TWU partners with universities across B.C. on the project "Reclaiming and Recovering Indigenous Knowledge in Graduate Nursing Education"
Trinity Western University is among a group of six universities who are joint recipients of a $683,000 Canadian Institutes of Health Research (CIHR) grant for a project to reclaim and recover Indigenous knowledge in graduate nursing education.
The project, "Reclaiming and Recovering Indigenous Knowledge in Graduate Nursing Education," in its abstract outlines the continuing need to improve health equity for Indigenous populations. The project seeks to address this need through developing Indigenous Health nursing graduate curricula, practices, and policies that incorporate Traditional and Western Knowledge pathways, through a “distinction-based approach that upholds the rights, strengths, and circumstances of First Nations, Métis, and Inuit Peoples.”
“We will partner with Indigenous communities to articulate their own actions for reconciliation and self-determination in Indigenous peoples' education and health that require a culturally appropriate and skilled workforce,” the project’s investigators state.
“Reconciliation in Canada must occur in and through all of our institutions, including higher education and health services, which this initiative brings together."
— Dean of Nursing Dr. Sheryl Reimer-Kirkham
Researchers from six B.C. universities will partner with Indigenous communities on the project and work under the guidance of local Indigenous community leaders. Led by Thompson Rivers University (TRU) Associate Professor Dr. Lisa Bourque Bearskin and UBC Okanagan (UBCO) Associate Professor Dr. Donna Kurtz, the research team will integrate Indigenous knowledge into nursing education, working to “co-develop, implement, and evaluate culturally safe gender-relevant Indigenous health nursing pathways.”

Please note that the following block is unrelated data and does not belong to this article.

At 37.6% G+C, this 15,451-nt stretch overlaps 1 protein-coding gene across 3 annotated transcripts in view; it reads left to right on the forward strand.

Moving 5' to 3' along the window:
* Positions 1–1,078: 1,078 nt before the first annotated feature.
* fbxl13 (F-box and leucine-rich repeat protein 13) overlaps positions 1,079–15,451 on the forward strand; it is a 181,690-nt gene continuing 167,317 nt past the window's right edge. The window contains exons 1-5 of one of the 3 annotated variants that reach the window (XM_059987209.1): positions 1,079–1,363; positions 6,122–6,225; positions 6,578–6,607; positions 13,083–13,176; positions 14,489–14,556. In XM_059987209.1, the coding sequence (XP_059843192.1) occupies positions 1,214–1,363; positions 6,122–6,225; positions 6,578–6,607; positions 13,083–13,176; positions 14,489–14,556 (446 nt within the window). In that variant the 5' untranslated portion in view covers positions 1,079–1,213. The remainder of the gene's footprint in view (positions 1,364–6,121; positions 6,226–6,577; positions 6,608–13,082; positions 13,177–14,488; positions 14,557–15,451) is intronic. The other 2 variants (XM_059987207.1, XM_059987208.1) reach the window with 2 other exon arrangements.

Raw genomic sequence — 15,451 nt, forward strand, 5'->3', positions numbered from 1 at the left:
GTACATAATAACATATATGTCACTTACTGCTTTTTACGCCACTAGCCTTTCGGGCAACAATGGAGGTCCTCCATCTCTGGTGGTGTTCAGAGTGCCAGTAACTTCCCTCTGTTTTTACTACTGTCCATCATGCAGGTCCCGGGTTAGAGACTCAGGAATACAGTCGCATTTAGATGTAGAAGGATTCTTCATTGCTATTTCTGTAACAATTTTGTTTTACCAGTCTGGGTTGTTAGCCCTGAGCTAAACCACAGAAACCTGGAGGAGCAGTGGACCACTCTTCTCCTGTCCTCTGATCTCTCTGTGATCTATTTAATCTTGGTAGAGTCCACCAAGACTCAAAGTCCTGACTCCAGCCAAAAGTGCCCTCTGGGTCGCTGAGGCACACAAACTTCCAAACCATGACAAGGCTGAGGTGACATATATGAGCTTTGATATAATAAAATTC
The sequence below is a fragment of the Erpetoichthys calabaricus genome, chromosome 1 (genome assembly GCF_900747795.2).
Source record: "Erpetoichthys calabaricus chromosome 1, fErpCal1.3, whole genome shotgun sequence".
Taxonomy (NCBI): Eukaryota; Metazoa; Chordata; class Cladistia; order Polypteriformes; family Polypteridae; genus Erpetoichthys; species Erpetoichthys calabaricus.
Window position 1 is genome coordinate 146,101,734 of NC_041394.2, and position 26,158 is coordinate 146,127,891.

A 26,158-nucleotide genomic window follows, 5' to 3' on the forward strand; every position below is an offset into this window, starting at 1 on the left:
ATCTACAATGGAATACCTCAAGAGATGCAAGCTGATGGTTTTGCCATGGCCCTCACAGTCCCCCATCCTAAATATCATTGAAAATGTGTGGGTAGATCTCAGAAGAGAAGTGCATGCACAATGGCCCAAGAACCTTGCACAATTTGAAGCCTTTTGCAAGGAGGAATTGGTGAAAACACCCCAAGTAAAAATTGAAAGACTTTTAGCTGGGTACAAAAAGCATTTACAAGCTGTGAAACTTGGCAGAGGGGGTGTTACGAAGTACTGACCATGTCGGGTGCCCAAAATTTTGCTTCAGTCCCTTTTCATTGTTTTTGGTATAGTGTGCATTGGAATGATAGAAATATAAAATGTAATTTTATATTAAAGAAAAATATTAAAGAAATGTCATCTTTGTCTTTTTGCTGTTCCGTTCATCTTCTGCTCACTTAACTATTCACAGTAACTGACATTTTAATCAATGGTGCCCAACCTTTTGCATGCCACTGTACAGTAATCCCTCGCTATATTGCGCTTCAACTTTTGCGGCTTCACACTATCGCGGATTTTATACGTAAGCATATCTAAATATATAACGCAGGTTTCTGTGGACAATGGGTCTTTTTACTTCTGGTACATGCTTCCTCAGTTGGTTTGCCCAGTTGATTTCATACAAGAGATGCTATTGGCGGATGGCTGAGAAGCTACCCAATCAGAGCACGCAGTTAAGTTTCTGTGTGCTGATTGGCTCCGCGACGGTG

Incorporating Indigenous knowledge, supporting Indigenous nurses
Faculty, researchers and graduate nursing students at UBCO, UBC (Vancouver), TRU, University of Victoria, University of Northern BC and Trinity Western will be taking part in this initiative that promotes Indigenous health knowledge and education.
Trinity Western's Dean of Nursing Dr. Sheryl Reimer-Kirkham and Director of the Master of Science Nursing Dr. Barbara Astle commented on the significance of this project as it relates to the work of reconciliation, in a TRU news release:
“Reconciliation in Canada must occur in and through all of our institutions, including higher education and health services, which this initiative brings together," they expressed.
"At a time of a global nursing shortage that cannot be addressed without preparing nurses at advanced master’s level, it is critical that all graduate nursing programs incorporate Indigenous knowledge and support Indigenous nurses. The graduate nursing initiative also builds capacity for the new BC Practice Standard on Indigenous Cultural Safety, Cultural Humility and Anti-racism.”
About TWU’s School of Nursing
The School of Nursing, within the ethos of a Christian university with liberal arts, sciences, and professions, engages students in the integration of faith, spirituality, and nursing. TWU Nursing is recognized as a leader in faith-integrated education and is accredited by the Canadian Association of Schools of Nursing. In addition to programs at the undergraduate (BSN) and graduate (MSN) levels, TWU’s School of Nursing is offering a ground-breaking PhD in Nursing program designed for nurses who are in or who want to be in academic positions, and those who work in or desire to work in health-care organizations. Learn more at TWU's PhD in Nursing.
See also — TWU's Dr. Richard Sawatzky named winner of Canada’s 2021 Barer-Flood Prize in Health Services and Policy Research:
About Trinity Western University
Founded in 1962, Trinity Western University is Canada’s premier global Christian liberal arts university. We are dedicated to equipping students to discover meaningful connections between career, life, and the needs of the world. Drawing upon the riches of the Christian tradition, seeking to unite faith and reason through teaching and scholarship, Trinity Western University is a degree-granting research institution offering liberal arts and sciences as well as professional schools in business, nursing, education, human kinetics, graduate studies, and arts, media, and culture. It has four campuses and locations: Langley, Richmond-Lansdowne, Richmond-Minoru, and Ottawa. Learn more at www.twu.ca or follow us on Twitter @TrinityWestern, on Facebook and LinkedIn.